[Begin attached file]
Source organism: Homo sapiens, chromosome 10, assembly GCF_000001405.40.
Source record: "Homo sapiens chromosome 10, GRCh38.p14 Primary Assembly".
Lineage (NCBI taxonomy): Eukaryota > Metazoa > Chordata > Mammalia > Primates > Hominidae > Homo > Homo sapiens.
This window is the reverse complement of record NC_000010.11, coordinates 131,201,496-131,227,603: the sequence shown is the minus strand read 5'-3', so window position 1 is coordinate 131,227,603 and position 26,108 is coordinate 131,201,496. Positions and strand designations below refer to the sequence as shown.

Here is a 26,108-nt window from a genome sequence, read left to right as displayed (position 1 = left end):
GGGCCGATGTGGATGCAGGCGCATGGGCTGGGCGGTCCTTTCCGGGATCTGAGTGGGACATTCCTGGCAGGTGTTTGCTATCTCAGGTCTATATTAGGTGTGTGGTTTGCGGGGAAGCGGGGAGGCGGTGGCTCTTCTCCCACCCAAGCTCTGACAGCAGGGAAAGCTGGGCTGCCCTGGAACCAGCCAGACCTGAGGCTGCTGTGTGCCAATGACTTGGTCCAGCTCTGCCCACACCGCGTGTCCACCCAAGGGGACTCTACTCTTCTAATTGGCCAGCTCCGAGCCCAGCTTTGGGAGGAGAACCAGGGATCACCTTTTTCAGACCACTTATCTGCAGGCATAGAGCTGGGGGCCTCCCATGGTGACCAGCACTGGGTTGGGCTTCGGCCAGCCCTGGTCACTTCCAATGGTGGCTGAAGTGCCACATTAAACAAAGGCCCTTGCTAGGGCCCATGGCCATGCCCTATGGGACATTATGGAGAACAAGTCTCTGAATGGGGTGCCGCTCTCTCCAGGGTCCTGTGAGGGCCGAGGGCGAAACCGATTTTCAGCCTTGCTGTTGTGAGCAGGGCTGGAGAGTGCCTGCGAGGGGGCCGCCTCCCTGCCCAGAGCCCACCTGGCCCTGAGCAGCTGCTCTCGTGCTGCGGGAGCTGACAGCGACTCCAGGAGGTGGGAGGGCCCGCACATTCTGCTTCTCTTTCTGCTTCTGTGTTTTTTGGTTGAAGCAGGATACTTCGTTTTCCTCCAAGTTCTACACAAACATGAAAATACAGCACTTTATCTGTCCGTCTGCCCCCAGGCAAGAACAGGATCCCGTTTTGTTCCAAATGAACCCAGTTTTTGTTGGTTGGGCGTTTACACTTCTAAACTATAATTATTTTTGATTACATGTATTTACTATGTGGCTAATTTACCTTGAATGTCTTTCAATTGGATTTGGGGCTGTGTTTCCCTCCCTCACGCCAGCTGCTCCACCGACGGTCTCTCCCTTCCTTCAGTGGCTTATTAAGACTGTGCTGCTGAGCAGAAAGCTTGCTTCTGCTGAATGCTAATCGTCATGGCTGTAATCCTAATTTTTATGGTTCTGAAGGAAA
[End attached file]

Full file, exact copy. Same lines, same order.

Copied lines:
Source organism: Homo sapiens, chromosome 10, assembly GCF_000001405.40.
Source record: "Homo sapiens chromosome 10, GRCh38.p14 Primary Assembly".
Lineage (NCBI taxonomy): Eukaryota > Metazoa > Chordata > Mammalia > Primates > Hominidae > Homo > Homo sapiens.
This window is the reverse complement of record NC_000010.11, coordinates 131,201,496-131,227,603: the sequence shown is the minus strand read 5'-3', so window position 1 is coordinate 131,227,603 and position 26,108 is coordinate 131,201,496. Positions and strand designations below refer to the sequence as shown.

Here is a 26,108-nt window from a genome sequence, read left to right as displayed (position 1 = left end):
GGGCCGATGTGGATGCAGGCGCATGGGCTGGGCGGTCCTTTCCGGGATCTGAGTGGGACATTCCTGGCAGGTGTTTGCTATCTCAGGTCTATATTAGGTGTGTGGTTTGCGGGGAAGCGGGGAGGCGGTGGCTCTTCTCCCACCCAAGCTCTGACAGCAGGGAAAGCTGGGCTGCCCTGGAACCAGCCAGACCTGAGGCTGCTGTGTGCCAATGACTTGGTCCAGCTCTGCCCACACCGCGTGTCCACCCAAGGGGACTCTACTCTTCTAATTGGCCAGCTCCGAGCCCAGCTTTGGGAGGAGAACCAGGGATCACCTTTTTCAGACCACTTATCTGCAGGCATAGAGCTGGGGGCCTCCCATGGTGACCAGCACTGGGTTGGGCTTCGGCCAGCCCTGGTCACTTCCAATGGTGGCTGAAGTGCCACATTAAACAAAGGCCCTTGCTAGGGCCCATGGCCATGCCCTATGGGACATTATGGAGAACAAGTCTCTGAATGGGGTGCCGCTCTCTCCAGGGTCCTGTGAGGGCCGAGGGCGAAACCGATTTTCAGCCTTGCTGTTGTGAGCAGGGCTGGAGAGTGCCTGCGAGGGGGCCGCCTCCCTGCCCAGAGCCCACCTGGCCCTGAGCAGCTGCTCTCGTGCTGCGGGAGCTGACAGCGACTCCAGGAGGTGGGAGGGCCCGCACATTCTGCTTCTCTTTCTGCTTCTGTGTTTTTTGGTTGAAGCAGGATACTTCGTTTTCCTCCAAGTTCTACACAAACATGAAAATACAGCACTTTATCTGTCCGTCTGCCCCCAGGCAAGAACAGGATCCCGTTTTGTTCCAAATGAACCCAGTTTTTGTTGGTTGGGCGTTTACACTTCTAAACTATAATTATTTTTGATTACATGTATTTACTATGTGGCTAATTTACCTTGAATGTCTTTCAATTGGATTTGGGGCTGTGTTTCCCTCCCTCACGCCAGCTGCTCCACCGACGGTCTCTCCCTTCCTTCAGTGGCTTATTAAGACTGTGCTGCTGAGCAGAAAGCTTGCTTCTGCTGAATGCTAATCGTCATGGCTGTAATCCTAATTTTTATGGTTCTGAAGGAAA